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Early translations of the Bible into English

13 November, 2009

Patrick Duffy draws on Henry Wansbrough OSB’s book, The Story of the Bible: How it came to us (Darton, Longman and Todd 2006) to summarise information on translations into Old, Middle and Early Modern English.

(a) Into Old English (pre 1066)
From the Roman Empire onwards Latin was the only written language of the West.  Bede (672-735) is said to have translated parts of the gospel into Old English, but they have not survived.  There were also some inter-linear glosses (i.e. word-for-word translations written in over) over the Latin text of the Psalms to help those reciting them have some understanding of what they were reciting.  The most important of the manuscripts is the so-called Vespasian Psalter, which was written in Mercia in the first half of the 9th century. At end of the 10th and the beginning of the 11th centuries Ælfric, abbot of Eynsham translated the Old Testament into Old English.  His rendering is clear and idiomatic, and though he frequently abridges, the omissions never obscure the meaning or hinder the easy flow of the narrative.  He also left a translation of all the gospels of which five manuscripts remain extant, one of which claims to have been written by the hand of Aelfric himself.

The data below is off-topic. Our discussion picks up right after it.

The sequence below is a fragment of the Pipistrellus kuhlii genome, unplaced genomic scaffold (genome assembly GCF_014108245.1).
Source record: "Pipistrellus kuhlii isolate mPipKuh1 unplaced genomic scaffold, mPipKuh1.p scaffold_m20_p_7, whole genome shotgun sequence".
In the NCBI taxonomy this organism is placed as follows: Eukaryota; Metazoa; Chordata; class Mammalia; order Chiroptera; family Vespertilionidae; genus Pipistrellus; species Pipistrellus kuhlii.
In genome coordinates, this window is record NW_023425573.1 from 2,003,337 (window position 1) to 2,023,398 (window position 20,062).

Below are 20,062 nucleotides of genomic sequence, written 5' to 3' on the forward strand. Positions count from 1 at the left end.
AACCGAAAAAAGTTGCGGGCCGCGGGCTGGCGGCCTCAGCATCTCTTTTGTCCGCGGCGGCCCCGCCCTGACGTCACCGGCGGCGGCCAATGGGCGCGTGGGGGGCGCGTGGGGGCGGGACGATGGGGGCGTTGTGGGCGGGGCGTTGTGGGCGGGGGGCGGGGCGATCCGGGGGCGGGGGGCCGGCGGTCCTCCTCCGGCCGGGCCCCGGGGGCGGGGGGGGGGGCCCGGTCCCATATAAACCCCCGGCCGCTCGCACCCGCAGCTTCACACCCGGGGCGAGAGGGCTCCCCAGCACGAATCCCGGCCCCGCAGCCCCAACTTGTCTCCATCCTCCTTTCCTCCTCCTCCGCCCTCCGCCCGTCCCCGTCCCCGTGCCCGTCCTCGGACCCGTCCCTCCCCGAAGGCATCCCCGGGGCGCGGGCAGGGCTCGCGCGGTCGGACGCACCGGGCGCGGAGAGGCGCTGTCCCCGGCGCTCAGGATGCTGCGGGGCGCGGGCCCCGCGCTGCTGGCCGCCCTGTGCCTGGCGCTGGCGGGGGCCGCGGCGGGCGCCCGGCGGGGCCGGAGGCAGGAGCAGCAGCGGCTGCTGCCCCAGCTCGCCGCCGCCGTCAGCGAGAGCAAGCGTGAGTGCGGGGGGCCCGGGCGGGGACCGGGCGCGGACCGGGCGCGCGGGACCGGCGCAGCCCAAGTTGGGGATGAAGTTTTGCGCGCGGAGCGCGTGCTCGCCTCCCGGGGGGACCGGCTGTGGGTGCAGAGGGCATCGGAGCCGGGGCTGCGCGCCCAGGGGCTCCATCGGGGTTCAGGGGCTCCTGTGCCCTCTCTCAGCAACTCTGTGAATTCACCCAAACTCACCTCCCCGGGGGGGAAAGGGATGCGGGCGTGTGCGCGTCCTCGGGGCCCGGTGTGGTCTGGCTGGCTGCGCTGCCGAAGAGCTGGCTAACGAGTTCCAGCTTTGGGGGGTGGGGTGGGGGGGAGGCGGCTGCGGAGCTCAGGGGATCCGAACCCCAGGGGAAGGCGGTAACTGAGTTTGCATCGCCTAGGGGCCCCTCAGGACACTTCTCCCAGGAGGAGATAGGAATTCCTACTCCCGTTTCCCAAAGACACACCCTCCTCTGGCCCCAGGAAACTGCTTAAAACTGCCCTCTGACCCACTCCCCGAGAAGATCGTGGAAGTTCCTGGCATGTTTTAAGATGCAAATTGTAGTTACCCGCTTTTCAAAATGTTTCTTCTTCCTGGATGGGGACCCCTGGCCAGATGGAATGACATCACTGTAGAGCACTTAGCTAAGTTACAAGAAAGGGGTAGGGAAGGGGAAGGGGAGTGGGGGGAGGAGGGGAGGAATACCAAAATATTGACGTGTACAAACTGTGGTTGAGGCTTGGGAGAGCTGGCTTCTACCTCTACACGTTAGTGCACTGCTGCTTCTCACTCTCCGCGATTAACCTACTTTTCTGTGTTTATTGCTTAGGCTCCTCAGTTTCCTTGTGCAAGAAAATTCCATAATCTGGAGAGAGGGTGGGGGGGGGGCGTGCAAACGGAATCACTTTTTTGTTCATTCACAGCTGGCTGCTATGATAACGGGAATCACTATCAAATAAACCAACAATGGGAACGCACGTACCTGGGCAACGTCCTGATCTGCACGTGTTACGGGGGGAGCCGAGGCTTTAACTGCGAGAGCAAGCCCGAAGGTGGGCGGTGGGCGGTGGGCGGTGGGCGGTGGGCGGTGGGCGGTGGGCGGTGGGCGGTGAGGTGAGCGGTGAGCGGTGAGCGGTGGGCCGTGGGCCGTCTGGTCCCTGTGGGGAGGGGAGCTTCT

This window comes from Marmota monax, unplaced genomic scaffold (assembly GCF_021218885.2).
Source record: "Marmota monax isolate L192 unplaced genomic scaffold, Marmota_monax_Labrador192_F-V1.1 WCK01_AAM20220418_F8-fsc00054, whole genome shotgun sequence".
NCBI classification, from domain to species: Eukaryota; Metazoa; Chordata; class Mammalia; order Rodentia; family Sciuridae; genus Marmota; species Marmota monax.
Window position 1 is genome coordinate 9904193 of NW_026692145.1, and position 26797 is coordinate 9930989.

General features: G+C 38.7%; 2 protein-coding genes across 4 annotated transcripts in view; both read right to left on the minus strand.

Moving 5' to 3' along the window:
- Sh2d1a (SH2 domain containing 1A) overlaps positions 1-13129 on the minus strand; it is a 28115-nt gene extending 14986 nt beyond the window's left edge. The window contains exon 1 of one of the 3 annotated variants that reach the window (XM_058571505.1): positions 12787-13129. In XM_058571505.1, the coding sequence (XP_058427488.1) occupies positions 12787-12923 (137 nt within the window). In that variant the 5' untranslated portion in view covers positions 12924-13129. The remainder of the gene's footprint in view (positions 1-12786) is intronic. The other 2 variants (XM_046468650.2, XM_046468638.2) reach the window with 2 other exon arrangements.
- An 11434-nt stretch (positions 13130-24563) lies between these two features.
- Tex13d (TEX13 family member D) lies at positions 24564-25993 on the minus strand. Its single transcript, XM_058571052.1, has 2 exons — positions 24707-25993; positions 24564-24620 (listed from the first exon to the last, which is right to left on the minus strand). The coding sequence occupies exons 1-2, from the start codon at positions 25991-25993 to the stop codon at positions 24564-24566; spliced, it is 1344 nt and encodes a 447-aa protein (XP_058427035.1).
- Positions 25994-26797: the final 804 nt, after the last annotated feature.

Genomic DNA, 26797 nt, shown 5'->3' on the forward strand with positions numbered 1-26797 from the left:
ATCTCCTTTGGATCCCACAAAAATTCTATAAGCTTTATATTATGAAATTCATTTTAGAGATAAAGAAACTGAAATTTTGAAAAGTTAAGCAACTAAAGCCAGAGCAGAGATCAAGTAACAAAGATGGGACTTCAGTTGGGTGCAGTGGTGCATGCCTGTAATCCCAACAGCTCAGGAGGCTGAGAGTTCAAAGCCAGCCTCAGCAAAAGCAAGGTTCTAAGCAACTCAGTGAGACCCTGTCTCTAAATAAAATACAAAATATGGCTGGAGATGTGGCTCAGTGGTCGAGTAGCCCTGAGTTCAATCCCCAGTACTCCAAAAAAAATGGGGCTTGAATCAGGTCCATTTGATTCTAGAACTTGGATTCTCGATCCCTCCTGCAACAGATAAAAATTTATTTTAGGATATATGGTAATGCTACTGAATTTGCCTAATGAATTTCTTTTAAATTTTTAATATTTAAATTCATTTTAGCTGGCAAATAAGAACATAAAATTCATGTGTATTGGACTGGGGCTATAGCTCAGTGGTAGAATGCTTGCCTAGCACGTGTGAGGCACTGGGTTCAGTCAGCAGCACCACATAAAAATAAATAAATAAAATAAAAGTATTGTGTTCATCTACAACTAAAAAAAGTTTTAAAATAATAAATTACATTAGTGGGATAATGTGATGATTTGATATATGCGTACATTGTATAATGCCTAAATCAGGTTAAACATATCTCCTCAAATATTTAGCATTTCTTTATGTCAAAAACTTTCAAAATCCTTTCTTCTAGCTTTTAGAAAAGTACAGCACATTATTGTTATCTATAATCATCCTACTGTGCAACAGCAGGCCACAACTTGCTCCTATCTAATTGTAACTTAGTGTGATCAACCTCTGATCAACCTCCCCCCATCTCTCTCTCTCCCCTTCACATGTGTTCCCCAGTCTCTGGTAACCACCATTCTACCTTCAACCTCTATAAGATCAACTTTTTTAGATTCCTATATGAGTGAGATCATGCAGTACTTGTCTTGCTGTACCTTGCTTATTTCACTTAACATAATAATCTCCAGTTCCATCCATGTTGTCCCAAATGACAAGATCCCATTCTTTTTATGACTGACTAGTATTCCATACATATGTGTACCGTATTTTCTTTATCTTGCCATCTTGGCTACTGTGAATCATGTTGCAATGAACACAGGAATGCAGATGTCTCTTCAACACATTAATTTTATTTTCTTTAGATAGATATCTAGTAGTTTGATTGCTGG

(b) Into Middle English (1066-1500)
The Norman Conquest brought a French cultural invasion so that early in the 12th century monk-librarian-historian William of Malmesbury (1090-1143) laments that: “Foreigners are corroding the guts of England….  At present there is neither duke nor bishop nor abbot who is English, and there is no hope of an end to this misery.”

Wyclif’s Bible (1380s)
John Wyclif (1324-1384) has been called “the morning star of the Reformation”. He was primarily a philosopher who became a great Oxford figure.  He was an apostle of the virtuous life.  At a time of great corruption in the papacy he stressed the authority of scripture and held that both secular and ecclesiastical jurisdiction depended on being in a state of grace and that unworthy office-holder deserved no obedience.